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Jewish Journal

God’s Belongings

Parshat Behar (Leviticus 25:1-26:2)


by Rabbi Laura Geller

May 15, 2003 | 8:00 pm

This week's Torah portion is called "Behar" because it begins "The Lord spoke to Moses behar (on Mount [Sinai]). Upon reflection, something seems out of order. We left Mount Sinai in the Book of Exodus.

Most of the laws in the Book of Leviticus were revealed in the Tent of Meeting. Why does the Torah portion suddenly shift back to Mount Sinai?

Rabbinic tradition explains the anomaly by asserting that the Torah isn't chronological. But that answer doesn't satisfy me. Why bring us back to Mount Sinai for this particular parsha?

Behar describes the seventh year as a sabbatical year when the land rests, and the year after the 49th year as the jubilee year when indentured servants can go free and the land returns to its original owner. These laws make it impossible for society to form rigid social classes where rich families will always be rich and poor families will always stay poor. Then, the Torah portion ends with an admonition to keep Shabbat, another cycle of seven. The parsha makes it clear that everything belongs to God: land, people, even time.

We read Behar at a time in the Jewish year when we are counting another cycle of seven: the omer. The omer was a measure of barley that was offered as a sacrifice after Passover at the beginning of the spring harvest. From that offering, our ancestors counted seven weeks until Shavuot, which marked the more important wheat harvest.

We're not farmers any more. Rabbinic tradition de-emphasized the agricultural basis of Shavuot and focused instead on Shavuot as the day we stood at Mount Sinai to receive the Torah. The goal of the counting is to bring us to Shavuot; to stand again at Sinai, behar.

Counting the days between Passover and Shavuot reminds us that the freedom represented by Passover, freedom from oppression, is only the beginning. Freedom is not just freedom from -- it is freedom for a purpose. That purpose is Torah. Torah teaches us that to be free is to be responsible, to understand that every choice matters. Torah teaches us that we live in a universe that makes claims on us.

What happened at Mount Sinai? The story isn't so clear. Our tradition teaches us that we were all there, every Jew who ever was or ever will be, whether we were born as Jews or we chose Judaism. Some commentators believe that we heard God speak the Ten Commandments; others believe that we heard only the first two, because they are the only ones given in the first person. Still others believe that all we heard was the first word of the first commandment: "Anochi -- I am." And that word revealed everything.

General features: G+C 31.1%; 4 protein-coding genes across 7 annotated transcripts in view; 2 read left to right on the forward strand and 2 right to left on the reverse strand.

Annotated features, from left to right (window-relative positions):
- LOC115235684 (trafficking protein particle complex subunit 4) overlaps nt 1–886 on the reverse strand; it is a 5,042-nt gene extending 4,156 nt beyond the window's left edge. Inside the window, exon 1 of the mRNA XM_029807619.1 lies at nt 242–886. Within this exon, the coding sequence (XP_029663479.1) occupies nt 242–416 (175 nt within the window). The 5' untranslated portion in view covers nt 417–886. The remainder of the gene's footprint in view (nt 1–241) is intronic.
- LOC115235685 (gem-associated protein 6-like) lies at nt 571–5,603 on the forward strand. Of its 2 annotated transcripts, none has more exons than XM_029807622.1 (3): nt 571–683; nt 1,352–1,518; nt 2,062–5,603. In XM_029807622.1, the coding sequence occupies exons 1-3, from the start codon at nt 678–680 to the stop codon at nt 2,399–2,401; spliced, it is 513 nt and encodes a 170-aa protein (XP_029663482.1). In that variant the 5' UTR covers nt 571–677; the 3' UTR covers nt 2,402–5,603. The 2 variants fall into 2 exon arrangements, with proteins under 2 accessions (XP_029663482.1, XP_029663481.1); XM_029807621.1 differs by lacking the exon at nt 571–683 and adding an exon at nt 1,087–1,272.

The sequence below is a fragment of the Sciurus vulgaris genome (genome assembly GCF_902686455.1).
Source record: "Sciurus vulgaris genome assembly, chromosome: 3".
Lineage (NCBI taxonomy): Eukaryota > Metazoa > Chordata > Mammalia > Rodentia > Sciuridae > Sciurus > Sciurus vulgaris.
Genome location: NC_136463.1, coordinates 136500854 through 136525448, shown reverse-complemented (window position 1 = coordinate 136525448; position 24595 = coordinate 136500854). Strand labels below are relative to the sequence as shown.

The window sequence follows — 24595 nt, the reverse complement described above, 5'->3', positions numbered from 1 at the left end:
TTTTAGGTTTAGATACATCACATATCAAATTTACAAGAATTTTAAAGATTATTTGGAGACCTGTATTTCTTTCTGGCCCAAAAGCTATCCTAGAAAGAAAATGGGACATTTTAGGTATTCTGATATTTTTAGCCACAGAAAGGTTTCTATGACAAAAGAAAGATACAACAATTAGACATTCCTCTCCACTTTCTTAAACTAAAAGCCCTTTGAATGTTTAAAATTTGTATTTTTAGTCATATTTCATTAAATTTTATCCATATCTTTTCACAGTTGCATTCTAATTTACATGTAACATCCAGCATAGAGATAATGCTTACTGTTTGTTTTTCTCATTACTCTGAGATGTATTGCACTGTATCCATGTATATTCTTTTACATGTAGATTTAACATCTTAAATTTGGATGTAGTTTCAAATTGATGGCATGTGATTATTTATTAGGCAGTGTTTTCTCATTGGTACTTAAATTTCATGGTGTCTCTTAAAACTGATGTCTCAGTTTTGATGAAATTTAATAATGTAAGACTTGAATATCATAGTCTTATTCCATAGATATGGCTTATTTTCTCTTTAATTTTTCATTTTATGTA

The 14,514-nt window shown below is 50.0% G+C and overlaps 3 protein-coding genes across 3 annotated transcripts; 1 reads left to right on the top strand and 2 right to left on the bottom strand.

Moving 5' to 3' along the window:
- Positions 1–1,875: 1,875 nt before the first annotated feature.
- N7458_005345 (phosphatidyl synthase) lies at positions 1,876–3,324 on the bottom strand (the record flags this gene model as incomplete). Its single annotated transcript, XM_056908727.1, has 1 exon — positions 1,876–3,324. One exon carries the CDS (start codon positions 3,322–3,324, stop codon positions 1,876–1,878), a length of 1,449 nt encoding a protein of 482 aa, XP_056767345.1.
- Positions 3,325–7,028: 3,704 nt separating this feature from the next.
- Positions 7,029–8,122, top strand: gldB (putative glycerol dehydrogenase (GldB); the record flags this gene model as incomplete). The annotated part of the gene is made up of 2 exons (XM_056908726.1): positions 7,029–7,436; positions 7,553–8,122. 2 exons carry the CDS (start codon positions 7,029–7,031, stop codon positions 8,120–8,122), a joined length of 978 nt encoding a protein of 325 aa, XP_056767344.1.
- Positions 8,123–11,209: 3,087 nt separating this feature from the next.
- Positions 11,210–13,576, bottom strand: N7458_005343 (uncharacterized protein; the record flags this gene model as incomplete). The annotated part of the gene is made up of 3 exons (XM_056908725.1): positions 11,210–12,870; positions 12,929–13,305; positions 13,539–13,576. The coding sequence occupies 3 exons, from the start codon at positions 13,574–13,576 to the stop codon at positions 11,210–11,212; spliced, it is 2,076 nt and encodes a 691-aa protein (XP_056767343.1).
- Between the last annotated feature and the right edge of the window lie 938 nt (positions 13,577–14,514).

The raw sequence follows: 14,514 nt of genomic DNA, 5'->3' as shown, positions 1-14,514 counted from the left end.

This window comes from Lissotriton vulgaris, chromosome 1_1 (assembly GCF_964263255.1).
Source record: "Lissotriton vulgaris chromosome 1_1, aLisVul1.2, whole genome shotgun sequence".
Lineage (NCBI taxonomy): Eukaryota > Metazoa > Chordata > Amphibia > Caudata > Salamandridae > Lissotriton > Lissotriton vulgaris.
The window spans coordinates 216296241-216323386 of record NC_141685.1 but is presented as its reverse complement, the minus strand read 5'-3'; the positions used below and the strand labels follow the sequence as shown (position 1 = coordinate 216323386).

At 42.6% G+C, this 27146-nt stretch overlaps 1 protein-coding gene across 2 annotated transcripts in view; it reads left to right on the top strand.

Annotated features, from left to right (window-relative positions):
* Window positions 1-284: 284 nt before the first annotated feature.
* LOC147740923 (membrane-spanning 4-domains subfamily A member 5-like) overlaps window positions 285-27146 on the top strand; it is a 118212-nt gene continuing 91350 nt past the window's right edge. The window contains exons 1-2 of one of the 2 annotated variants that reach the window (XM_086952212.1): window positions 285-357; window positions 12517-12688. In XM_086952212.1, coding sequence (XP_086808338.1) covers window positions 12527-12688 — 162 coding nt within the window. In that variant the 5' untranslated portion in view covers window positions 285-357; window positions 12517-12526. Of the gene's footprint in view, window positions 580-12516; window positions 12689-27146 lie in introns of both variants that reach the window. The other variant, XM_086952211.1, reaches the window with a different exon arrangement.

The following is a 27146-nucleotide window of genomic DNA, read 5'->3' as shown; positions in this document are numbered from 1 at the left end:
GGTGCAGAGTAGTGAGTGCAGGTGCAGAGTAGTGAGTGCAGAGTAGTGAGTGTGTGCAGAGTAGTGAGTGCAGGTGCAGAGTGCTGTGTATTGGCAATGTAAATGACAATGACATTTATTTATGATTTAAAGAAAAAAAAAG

If we can hear "Anochi," if we really know that "God is," what else do we need? Because God is, everything else follows. When we experience the reality of God's presence, our response must be to create lives worthy to be lived in the presence of God. If God is, then the universe makes a claim on us to respond in such a way as to create a world that reflects the presence of God in every dimension of our life.

There is another view of what happened at Mount Sinai. It is that all we heard at Mount Sinai was the first letter of the first word: alef -- a silent letter. All we heard was Divine silence, or perhaps God's breath. And as we breathe, we understand that God is in us as well.

What happened at Mount Sinai? Each of us heard God in our own way, and our lives are a response to how we understand what we heard.

That's why we want to go back to Mount Sinai, year after year. We want to re-experience the divinity that is all around us. But it isn't easy. We have to count, we have to work on ourselves, we have to move through the narrow places of slavery to be expansive enough to hear God's call. And so we count the omer, seven weeks of seven days.

The mystical tradition imagines God unfolding in 10 emanations, seven of which flow into the world. Each of the weeks of the omer represents one of those dimensions of divinity, as does each day. The first day is the day of chesed (lovingkindness), in the week of chesed. The second day is the day of gevurah (discipline) within the week of chesed. As we count, we are challenged to refine ourselves by reflecting on those dimensions within ourselves, examining our own qualities of lovingkindness, discipline, balance, strength, humility, bonding and nobility. It is this spiritual work of preparation that enables us to go back to the mountain, to experience again the presence of God.

And if we do the work, after seven weeks of seven days, we are again on the mountain, behar. From this high place, we see the world from a different perspective and understand that everything is part of God, including land, people and time. Behar, we again hear God challenging us to create lives worthy to be lived in God's presence, and to create a society that reflects that presence.



Laura Geller is rabbi of Temple Emanuel of Beverly Hills.

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